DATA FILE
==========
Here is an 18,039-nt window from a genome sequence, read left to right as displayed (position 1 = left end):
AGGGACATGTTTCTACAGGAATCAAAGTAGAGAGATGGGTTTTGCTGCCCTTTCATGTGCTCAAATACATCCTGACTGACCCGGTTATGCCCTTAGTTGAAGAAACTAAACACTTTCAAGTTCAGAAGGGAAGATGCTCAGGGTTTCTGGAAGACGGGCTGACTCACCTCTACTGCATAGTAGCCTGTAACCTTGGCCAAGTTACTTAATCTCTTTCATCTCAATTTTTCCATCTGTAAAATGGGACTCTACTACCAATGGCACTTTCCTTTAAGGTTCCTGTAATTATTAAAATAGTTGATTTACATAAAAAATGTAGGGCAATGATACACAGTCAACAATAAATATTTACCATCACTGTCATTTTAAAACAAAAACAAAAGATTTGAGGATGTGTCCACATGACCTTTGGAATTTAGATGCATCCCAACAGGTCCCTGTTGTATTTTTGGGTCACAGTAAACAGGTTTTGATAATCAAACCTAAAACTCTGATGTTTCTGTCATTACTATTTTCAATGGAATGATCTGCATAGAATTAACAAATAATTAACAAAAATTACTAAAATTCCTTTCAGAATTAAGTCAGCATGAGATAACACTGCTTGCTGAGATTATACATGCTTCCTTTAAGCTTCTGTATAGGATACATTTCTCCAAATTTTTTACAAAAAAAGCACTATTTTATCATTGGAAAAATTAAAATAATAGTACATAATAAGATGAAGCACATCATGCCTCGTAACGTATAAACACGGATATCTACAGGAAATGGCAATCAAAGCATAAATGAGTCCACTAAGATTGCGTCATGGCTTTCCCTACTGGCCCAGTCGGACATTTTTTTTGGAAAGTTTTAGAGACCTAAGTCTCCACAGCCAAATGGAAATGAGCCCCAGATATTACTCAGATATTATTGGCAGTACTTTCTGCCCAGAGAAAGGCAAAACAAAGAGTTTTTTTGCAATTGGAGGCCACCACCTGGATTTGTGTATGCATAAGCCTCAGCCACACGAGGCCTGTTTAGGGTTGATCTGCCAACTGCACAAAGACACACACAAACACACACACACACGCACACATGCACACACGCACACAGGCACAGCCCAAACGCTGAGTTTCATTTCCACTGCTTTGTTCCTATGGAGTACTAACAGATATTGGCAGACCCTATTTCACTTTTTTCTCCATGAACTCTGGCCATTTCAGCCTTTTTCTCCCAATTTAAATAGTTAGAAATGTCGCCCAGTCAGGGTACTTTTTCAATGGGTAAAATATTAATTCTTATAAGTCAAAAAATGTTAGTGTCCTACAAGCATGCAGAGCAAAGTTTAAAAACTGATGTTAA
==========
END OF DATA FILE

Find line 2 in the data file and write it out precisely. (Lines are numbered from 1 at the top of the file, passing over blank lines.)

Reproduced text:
AGGGACATGTTTCTACAGGAATCAAAGTAGAGAGATGGGTTTTGCTGCCCTTTCATGTGCTCAAATACATCCTGACTGACCCGGTTATGCCCTTAGTTGAAGAAACTAAACACTTTCAAGTTCAGAAGGGAAGATGCTCAGGGTTTCTGGAAGACGGGCTGACTCACCTCTACTGCATAGTAGCCTGTAACCTTGGCCAAGTTACTTAATCTCTTTCATCTCAATTTTTCCATCTGTAAAATGGGACTCTACTACCAATGGCACTTTCCTTTAAGGTTCCTGTAATTATTAAAATAGTTGATTTACATAAAAAATGTAGGGCAATGATACACAGTCAACAATAAATATTTACCATCACTGTCATTTTAAAACAAAAACAAAAGATTTGAGGATGTGTCCACATGACCTTTGGAATTTAGATGCATCCCAACAGGTCCCTGTTGTATTTTTGGGTCACAGTAAACAGGTTTTGATAATCAAACCTAAAACTCTGATGTTTCTGTCATTACTATTTTCAATGGAATGATCTGCATAGAATTAACAAATAATTAACAAAAATTACTAAAATTCCTTTCAGAATTAAGTCAGCATGAGATAACACTGCTTGCTGAGATTATACATGCTTCCTTTAAGCTTCTGTATAGGATACATTTCTCCAAATTTTTTACAAAAAAAGCACTATTTTATCATTGGAAAAATTAAAATAATAGTACATAATAAGATGAAGCACATCATGCCTCGTAACGTATAAACACGGATATCTACAGGAAATGGCAATCAAAGCATAAATGAGTCCACTAAGATTGCGTCATGGCTTTCCCTACTGGCCCAGTCGGACATTTTTTTTGGAAAGTTTTAGAGACCTAAGTCTCCACAGCCAAATGGAAATGAGCCCCAGATATTACTCAGATATTATTGGCAGTACTTTCTGCCCAGAGAAAGGCAAAACAAAGAGTTTTTTTGCAATTGGAGGCCACCACCTGGATTTGTGTATGCATAAGCCTCAGCCACACGAGGCCTGTTTAGGGTTGATCTGCCAACTGCACAAAGACACACACAAACACACACACACACGCACACATGCACACACGCACACAGGCACAGCCCAAACGCTGAGTTTCATTTCCACTGCTTTGTTCCTATGGAGTACTAACAGATATTGGCAGACCCTATTTCACTTTTTTCTCCATGAACTCTGGCCATTTCAGCCTTTTTCTCCCAATTTAAATAGTTAGAAATGTCGCCCAGTCAGGGTACTTTTTCAATGGGTAAAATATTAATTCTTATAAGTCAAAAAATGTTAGTGTCCTACAAGCATGCAGAGCAAAGTTTAAAAACTGATGTTAA